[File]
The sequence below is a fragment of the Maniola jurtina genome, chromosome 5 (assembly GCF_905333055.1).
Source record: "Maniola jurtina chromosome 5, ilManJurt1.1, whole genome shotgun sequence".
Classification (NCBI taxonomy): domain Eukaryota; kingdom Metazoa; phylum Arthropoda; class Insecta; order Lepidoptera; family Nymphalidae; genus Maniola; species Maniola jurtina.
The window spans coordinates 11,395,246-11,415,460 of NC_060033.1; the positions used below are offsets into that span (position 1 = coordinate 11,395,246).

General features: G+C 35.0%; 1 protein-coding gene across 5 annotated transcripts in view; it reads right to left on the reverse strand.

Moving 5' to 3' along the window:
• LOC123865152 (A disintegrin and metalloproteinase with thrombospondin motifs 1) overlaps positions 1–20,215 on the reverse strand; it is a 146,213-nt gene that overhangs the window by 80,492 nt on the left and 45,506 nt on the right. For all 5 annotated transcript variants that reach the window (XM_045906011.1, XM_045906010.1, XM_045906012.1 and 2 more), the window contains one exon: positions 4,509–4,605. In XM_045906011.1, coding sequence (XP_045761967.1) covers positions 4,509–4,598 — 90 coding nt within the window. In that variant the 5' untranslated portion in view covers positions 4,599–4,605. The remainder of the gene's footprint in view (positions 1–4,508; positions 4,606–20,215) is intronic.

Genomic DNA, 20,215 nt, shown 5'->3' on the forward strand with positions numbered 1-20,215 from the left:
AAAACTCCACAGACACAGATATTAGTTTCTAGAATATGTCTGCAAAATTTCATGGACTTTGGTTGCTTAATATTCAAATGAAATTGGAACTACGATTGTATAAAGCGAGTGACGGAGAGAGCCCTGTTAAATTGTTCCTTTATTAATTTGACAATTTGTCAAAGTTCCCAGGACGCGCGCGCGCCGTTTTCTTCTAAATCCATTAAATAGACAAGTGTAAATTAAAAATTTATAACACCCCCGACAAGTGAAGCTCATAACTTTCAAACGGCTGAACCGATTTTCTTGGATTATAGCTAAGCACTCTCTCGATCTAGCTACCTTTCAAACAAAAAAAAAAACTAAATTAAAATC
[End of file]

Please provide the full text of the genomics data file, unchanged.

The sequence below is a fragment of the Maniola jurtina genome, chromosome 5 (assembly GCF_905333055.1).
Source record: "Maniola jurtina chromosome 5, ilManJurt1.1, whole genome shotgun sequence".
Classification (NCBI taxonomy): domain Eukaryota; kingdom Metazoa; phylum Arthropoda; class Insecta; order Lepidoptera; family Nymphalidae; genus Maniola; species Maniola jurtina.
The window spans coordinates 11,395,246-11,415,460 of NC_060033.1; the positions used below are offsets into that span (position 1 = coordinate 11,395,246).

General features: G+C 35.0%; 1 protein-coding gene across 5 annotated transcripts in view; it reads right to left on the reverse strand.

Moving 5' to 3' along the window:
• LOC123865152 (A disintegrin and metalloproteinase with thrombospondin motifs 1) overlaps positions 1–20,215 on the reverse strand; it is a 146,213-nt gene that overhangs the window by 80,492 nt on the left and 45,506 nt on the right. For all 5 annotated transcript variants that reach the window (XM_045906011.1, XM_045906010.1, XM_045906012.1 and 2 more), the window contains one exon: positions 4,509–4,605. In XM_045906011.1, coding sequence (XP_045761967.1) covers positions 4,509–4,598 — 90 coding nt within the window. In that variant the 5' untranslated portion in view covers positions 4,599–4,605. The remainder of the gene's footprint in view (positions 1–4,508; positions 4,606–20,215) is intronic.

Genomic DNA, 20,215 nt, shown 5'->3' on the forward strand with positions numbered 1-20,215 from the left:
AAAACTCCACAGACACAGATATTAGTTTCTAGAATATGTCTGCAAAATTTCATGGACTTTGGTTGCTTAATATTCAAATGAAATTGGAACTACGATTGTATAAAGCGAGTGACGGAGAGAGCCCTGTTAAATTGTTCCTTTATTAATTTGACAATTTGTCAAAGTTCCCAGGACGCGCGCGCGCCGTTTTCTTCTAAATCCATTAAATAGACAAGTGTAAATTAAAAATTTATAACACCCCCGACAAGTGAAGCTCATAACTTTCAAACGGCTGAACCGATTTTCTTGGATTATAGCTAAGCACTCTCTCGATCTAGCTACCTTTCAAACAAAAAAAAAAACTAAATTAAAATC